A four-time sex offender who readily acknowledges his crimes, Cary Verse does not ask for our sympathy. But his very existence is leaving a small community in Contra Costa County with no choice but to deal with child sexual assault. It may be that the most effective approach is grounded in compassion and an acknowledgement of the humanity of even the most egregious offenders.
Verse has been searching for a home for more than two years—a search that spanned the length of California yet turned up few willing to take a chance on him. Those who came forward to help were hounded by relatives and neighbors and withdrew their offers. Driven by community protests from transient hotels to shelters and from town to town for the past year, Verse will now appear before a judge on Friday to hear whether the community of Bay Point will allow him to rebuild his life there.
Verse is recognized throughout California because of the publicity surrounding his case, but also because his name and photo appear on the state's sex offender registry Web site. Proponents of wide dissemination of information about sex offenders argue that registries are a powerful tool for parents to protect their children. But all too often, the registries become vehicles for the vicious ostracism and pointless torment of the men and women identified on them.
Branded with the label "sex offender," people like Verse find it difficult, if not impossible, to rebuild their lives. Treated as pariahs, registered sex offenders—even those who committed offenses long ago—cannot find employment or housing. They are driven out of communities, sometimes even out of entire states, forced to live in tents in prison parking lots, and even re-imprisoned simply because they cannot find anyone willing to rent housing to them. As nursing homes begin to screen for sex offenders, many will have a hard time finding a place to grow old and die.
Some crimes test our capacity for forgiveness. Child sexual assault is a parent's worst nightmare. And it is as pervasive as it is devastating. Experts estimate that more than 300,000 children are sexually abused in the United States each year, and at least 25 percent of women and 10 percent of men experienced some form of sexual abuse during childhood. But community notification will not prevent sexual offenses against children that are perpetrated by family members or acquaintances, which amount to more than 90 percent of such offenses. Some even claim that registries deter some victims from reporting sexual assault when the offender is a family member, and the privacy of the family is at stake.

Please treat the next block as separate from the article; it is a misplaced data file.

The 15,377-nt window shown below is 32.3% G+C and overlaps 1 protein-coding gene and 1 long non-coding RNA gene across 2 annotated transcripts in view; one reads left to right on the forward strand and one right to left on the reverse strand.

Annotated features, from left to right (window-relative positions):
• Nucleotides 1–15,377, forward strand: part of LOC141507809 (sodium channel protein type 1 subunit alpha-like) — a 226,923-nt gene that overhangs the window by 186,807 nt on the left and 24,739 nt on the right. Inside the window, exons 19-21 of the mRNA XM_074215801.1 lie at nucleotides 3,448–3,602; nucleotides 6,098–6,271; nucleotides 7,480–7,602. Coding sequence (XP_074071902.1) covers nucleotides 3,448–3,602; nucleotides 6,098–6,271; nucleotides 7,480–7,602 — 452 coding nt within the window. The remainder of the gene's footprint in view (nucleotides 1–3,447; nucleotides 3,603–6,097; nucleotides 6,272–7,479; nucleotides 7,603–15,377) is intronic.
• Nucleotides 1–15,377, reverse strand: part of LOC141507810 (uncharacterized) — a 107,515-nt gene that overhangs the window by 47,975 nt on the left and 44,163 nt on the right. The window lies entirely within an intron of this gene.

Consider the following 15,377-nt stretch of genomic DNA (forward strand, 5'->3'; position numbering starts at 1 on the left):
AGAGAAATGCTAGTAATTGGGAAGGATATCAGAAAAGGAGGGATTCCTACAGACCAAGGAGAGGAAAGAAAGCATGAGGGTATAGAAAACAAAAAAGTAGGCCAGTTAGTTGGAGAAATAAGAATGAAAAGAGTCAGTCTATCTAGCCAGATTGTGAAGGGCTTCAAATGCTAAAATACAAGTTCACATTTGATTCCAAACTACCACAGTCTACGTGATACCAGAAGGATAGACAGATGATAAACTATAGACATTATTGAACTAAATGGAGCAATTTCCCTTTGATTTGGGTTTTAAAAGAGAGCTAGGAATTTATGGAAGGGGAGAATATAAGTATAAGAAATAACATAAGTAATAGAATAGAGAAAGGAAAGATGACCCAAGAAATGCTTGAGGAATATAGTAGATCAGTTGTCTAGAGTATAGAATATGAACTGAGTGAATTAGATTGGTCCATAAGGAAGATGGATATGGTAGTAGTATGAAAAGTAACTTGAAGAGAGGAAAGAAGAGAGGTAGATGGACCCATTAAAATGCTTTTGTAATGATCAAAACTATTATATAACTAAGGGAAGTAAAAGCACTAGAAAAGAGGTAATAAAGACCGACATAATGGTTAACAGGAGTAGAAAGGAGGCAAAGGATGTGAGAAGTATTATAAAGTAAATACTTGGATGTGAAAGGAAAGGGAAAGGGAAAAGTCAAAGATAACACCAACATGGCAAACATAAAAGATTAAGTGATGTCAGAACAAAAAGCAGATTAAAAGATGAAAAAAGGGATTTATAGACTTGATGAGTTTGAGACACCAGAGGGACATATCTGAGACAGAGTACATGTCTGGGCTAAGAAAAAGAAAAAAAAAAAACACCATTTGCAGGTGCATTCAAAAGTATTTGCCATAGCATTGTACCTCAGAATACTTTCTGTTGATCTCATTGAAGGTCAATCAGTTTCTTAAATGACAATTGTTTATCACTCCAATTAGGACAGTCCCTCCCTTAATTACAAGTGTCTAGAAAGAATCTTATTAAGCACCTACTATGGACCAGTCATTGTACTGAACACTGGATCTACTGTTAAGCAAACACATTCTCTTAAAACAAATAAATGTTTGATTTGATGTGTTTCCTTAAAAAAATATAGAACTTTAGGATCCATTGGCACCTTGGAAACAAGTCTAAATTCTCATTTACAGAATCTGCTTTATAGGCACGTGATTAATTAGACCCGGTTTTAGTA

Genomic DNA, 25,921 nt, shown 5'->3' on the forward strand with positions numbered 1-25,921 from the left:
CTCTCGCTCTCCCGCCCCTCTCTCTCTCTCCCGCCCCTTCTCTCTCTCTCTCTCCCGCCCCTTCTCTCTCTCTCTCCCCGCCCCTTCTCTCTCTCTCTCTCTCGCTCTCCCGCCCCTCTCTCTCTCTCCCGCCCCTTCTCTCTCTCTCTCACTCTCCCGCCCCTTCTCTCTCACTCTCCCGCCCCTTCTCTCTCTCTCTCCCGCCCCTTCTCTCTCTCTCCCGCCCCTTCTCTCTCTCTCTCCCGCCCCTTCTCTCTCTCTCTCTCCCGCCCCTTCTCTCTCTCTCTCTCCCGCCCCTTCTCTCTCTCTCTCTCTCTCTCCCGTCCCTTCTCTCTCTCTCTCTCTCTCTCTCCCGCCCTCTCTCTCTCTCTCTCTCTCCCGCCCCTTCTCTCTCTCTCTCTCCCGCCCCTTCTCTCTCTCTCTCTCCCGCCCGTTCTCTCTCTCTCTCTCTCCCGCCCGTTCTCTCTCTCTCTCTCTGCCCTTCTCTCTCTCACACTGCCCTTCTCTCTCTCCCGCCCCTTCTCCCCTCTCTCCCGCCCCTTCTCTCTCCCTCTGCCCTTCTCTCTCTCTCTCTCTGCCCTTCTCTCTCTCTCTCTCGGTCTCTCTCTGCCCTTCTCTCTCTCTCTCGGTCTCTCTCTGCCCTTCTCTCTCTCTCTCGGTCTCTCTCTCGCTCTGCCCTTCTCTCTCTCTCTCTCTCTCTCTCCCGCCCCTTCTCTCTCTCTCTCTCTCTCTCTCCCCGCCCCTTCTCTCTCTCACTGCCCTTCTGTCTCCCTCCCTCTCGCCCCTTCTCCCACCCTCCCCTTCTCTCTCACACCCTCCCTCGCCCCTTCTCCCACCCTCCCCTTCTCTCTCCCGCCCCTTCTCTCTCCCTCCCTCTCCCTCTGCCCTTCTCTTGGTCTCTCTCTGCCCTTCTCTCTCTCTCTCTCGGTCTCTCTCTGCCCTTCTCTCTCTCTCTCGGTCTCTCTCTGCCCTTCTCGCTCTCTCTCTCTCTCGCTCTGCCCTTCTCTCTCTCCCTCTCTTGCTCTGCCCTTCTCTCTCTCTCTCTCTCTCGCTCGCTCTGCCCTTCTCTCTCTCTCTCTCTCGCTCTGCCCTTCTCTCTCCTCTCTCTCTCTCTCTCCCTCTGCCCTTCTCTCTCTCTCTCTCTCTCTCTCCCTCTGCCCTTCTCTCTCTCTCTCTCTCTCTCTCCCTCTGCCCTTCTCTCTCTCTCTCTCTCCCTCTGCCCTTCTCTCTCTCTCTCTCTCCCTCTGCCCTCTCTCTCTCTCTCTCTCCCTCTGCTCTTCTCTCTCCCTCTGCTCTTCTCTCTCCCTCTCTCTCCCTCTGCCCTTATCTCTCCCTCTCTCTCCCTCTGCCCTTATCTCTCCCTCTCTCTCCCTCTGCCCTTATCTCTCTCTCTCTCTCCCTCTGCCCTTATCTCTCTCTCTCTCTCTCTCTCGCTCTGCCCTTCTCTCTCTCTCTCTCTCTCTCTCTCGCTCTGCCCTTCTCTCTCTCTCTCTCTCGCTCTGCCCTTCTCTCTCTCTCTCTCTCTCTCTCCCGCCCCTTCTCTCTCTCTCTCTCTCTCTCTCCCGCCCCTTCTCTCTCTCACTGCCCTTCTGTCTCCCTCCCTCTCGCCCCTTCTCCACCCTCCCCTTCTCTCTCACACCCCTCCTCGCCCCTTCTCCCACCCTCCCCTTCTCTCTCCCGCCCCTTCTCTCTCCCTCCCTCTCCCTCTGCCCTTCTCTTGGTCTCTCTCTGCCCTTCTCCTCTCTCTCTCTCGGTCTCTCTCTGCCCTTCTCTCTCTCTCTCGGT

Even the most dangerous serial offenders will eventually be released from prison, and they will have to live somewhere. If we are more concerned about the safety of our communities than we are about unending punishment, however, we must find a way to deal with those who return from incarceration and treatment. Banishment is not the answer. Communities will be safer when sex offenders are able to re-integrate, receive support for behavior change, establish new adult relationships and face effective mechanisms for monitoring and accountability. Pushing sex offenders to the margins of our society, with nothing left to lose, only increases the chance of recidivism.
Whether Cary Verse is allowed to live in Bay Point is a question that may determine whether he, and others like him, have a right to live anywhere at all in our society. The debate surrounding Verse's proposed move forces us to confront what will become of sex offenders who have done all that the criminal-justice system and society have asked of them—and what our answers say about us.